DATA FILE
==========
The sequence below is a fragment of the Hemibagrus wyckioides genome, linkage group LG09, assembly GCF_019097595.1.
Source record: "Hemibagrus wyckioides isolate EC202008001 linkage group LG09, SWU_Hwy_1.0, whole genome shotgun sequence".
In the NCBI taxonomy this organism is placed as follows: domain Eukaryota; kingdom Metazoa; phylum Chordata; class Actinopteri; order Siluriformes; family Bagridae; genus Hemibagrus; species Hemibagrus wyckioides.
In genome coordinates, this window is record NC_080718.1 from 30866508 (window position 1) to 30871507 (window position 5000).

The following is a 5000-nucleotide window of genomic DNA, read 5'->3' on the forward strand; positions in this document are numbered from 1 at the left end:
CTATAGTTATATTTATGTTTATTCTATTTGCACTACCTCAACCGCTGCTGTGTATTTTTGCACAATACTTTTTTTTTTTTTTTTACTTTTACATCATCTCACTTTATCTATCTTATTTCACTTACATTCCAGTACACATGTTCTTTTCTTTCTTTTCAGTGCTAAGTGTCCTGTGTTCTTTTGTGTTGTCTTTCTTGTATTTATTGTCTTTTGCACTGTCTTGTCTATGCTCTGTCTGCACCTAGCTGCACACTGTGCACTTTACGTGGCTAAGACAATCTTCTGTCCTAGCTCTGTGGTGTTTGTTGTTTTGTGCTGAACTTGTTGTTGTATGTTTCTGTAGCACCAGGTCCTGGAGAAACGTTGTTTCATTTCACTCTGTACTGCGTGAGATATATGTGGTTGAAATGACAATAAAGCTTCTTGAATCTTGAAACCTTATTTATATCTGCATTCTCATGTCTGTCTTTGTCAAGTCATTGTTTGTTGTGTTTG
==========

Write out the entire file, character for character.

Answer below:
The sequence below is a fragment of the Hemibagrus wyckioides genome, linkage group LG09, assembly GCF_019097595.1.
Source record: "Hemibagrus wyckioides isolate EC202008001 linkage group LG09, SWU_Hwy_1.0, whole genome shotgun sequence".
In the NCBI taxonomy this organism is placed as follows: domain Eukaryota; kingdom Metazoa; phylum Chordata; class Actinopteri; order Siluriformes; family Bagridae; genus Hemibagrus; species Hemibagrus wyckioides.
In genome coordinates, this window is record NC_080718.1 from 30866508 (window position 1) to 30871507 (window position 5000).

The following is a 5000-nucleotide window of genomic DNA, read 5'->3' on the forward strand; positions in this document are numbered from 1 at the left end:
CTATAGTTATATTTATGTTTATTCTATTTGCACTACCTCAACCGCTGCTGTGTATTTTTGCACAATACTTTTTTTTTTTTTTTTACTTTTACATCATCTCACTTTATCTATCTTATTTCACTTACATTCCAGTACACATGTTCTTTTCTTTCTTTTCAGTGCTAAGTGTCCTGTGTTCTTTTGTGTTGTCTTTCTTGTATTTATTGTCTTTTGCACTGTCTTGTCTATGCTCTGTCTGCACCTAGCTGCACACTGTGCACTTTACGTGGCTAAGACAATCTTCTGTCCTAGCTCTGTGGTGTTTGTTGTTTTGTGCTGAACTTGTTGTTGTATGTTTCTGTAGCACCAGGTCCTGGAGAAACGTTGTTTCATTTCACTCTGTACTGCGTGAGATATATGTGGTTGAAATGACAATAAAGCTTCTTGAATCTTGAAACCTTATTTATATCTGCATTCTCATGTCTGTCTTTGTCAAGTCATTGTTTGTTGTGTTTG